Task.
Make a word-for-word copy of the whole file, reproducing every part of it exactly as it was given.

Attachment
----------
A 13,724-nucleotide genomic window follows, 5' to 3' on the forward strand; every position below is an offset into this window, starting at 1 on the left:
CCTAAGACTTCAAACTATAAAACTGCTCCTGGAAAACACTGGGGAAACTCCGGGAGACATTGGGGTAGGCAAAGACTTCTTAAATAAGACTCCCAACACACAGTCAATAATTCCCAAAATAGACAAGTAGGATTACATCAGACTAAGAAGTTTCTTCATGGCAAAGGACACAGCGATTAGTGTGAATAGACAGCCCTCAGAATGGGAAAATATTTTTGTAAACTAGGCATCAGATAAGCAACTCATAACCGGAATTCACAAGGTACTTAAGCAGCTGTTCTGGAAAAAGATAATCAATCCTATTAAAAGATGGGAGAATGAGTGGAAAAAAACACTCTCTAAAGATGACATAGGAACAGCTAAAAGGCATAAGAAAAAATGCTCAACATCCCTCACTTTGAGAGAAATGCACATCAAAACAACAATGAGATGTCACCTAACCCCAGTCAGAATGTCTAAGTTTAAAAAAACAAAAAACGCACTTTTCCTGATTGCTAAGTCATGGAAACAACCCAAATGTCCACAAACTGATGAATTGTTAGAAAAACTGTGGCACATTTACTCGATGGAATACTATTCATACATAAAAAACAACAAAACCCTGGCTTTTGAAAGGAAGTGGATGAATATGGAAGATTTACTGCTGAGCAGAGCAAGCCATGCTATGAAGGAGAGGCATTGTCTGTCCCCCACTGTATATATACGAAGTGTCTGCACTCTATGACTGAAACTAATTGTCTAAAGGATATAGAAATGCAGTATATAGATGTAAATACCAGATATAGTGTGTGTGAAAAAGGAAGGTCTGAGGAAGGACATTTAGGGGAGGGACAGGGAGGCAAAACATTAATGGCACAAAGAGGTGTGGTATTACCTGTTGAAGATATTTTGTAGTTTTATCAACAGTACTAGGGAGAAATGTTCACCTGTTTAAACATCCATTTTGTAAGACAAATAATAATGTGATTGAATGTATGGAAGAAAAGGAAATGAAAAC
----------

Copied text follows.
A 13,724-nucleotide genomic window follows, 5' to 3' on the forward strand; every position below is an offset into this window, starting at 1 on the left:
CCTAAGACTTCAAACTATAAAACTGCTCCTGGAAAACACTGGGGAAACTCCGGGAGACATTGGGGTAGGCAAAGACTTCTTAAATAAGACTCCCAACACACAGTCAATAATTCCCAAAATAGACAAGTAGGATTACATCAGACTAAGAAGTTTCTTCATGGCAAAGGACACAGCGATTAGTGTGAATAGACAGCCCTCAGAATGGGAAAATATTTTTGTAAACTAGGCATCAGATAAGCAACTCATAACCGGAATTCACAAGGTACTTAAGCAGCTGTTCTGGAAAAAGATAATCAATCCTATTAAAAGATGGGAGAATGAGTGGAAAAAAACACTCTCTAAAGATGACATAGGAACAGCTAAAAGGCATAAGAAAAAATGCTCAACATCCCTCACTTTGAGAGAAATGCACATCAAAACAACAATGAGATGTCACCTAACCCCAGTCAGAATGTCTAAGTTTAAAAAAACAAAAAACGCACTTTTCCTGATTGCTAAGTCATGGAAACAACCCAAATGTCCACAAACTGATGAATTGTTAGAAAAACTGTGGCACATTTACTCGATGGAATACTATTCATACATAAAAAACAACAAAACCCTGGCTTTTGAAAGGAAGTGGATGAATATGGAAGATTTACTGCTGAGCAGAGCAAGCCATGCTATGAAGGAGAGGCATTGTCTGTCCCCCACTGTATATATACGAAGTGTCTGCACTCTATGACTGAAACTAATTGTCTAAAGGATATAGAAATGCAGTATATAGATGTAAATACCAGATATAGTGTGTGTGAAAAAGGAAGGTCTGAGGAAGGACATTTAGGGGAGGGACAGGGAGGCAAAACATTAATGGCACAAAGAGGTGTGGTATTACCTGTTGAAGATATTTTGTAGTTTTATCAACAGTACTAGGGAGAAATGTTCACCTGTTTAAACATCCATTTTGTAAGACAAATAATAATGTGATTGAATGTATGGAAGAAAAGGAAATGAAAAC